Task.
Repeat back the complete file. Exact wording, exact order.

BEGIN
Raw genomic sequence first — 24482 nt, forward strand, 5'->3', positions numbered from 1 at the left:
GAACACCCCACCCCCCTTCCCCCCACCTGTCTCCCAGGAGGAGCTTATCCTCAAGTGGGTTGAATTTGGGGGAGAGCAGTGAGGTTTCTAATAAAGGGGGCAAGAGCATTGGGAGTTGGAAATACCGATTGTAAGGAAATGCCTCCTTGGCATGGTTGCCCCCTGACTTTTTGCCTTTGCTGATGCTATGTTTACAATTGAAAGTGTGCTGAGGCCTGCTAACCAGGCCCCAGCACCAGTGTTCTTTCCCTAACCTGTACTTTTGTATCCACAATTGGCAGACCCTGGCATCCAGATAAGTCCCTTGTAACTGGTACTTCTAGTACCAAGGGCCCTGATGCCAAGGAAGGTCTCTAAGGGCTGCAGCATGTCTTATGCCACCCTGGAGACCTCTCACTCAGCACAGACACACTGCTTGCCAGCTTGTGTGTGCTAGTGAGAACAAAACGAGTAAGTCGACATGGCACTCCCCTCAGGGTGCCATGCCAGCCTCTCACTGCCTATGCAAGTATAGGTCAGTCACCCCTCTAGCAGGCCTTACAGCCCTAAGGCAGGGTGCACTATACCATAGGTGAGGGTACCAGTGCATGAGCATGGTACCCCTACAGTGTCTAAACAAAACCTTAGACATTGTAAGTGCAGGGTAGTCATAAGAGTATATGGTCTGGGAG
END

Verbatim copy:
Raw genomic sequence first — 24482 nt, forward strand, 5'->3', positions numbered from 1 at the left:
GAACACCCCACCCCCCTTCCCCCCACCTGTCTCCCAGGAGGAGCTTATCCTCAAGTGGGTTGAATTTGGGGGAGAGCAGTGAGGTTTCTAATAAAGGGGGCAAGAGCATTGGGAGTTGGAAATACCGATTGTAAGGAAATGCCTCCTTGGCATGGTTGCCCCCTGACTTTTTGCCTTTGCTGATGCTATGTTTACAATTGAAAGTGTGCTGAGGCCTGCTAACCAGGCCCCAGCACCAGTGTTCTTTCCCTAACCTGTACTTTTGTATCCACAATTGGCAGACCCTGGCATCCAGATAAGTCCCTTGTAACTGGTACTTCTAGTACCAAGGGCCCTGATGCCAAGGAAGGTCTCTAAGGGCTGCAGCATGTCTTATGCCACCCTGGAGACCTCTCACTCAGCACAGACACACTGCTTGCCAGCTTGTGTGTGCTAGTGAGAACAAAACGAGTAAGTCGACATGGCACTCCCCTCAGGGTGCCATGCCAGCCTCTCACTGCCTATGCAAGTATAGGTCAGTCACCCCTCTAGCAGGCCTTACAGCCCTAAGGCAGGGTGCACTATACCATAGGTGAGGGTACCAGTGCATGAGCATGGTACCCCTACAGTGTCTAAACAAAACCTTAGACATTGTAAGTGCAGGGTAGTCATAAGAGTATATGGTCTGGGAG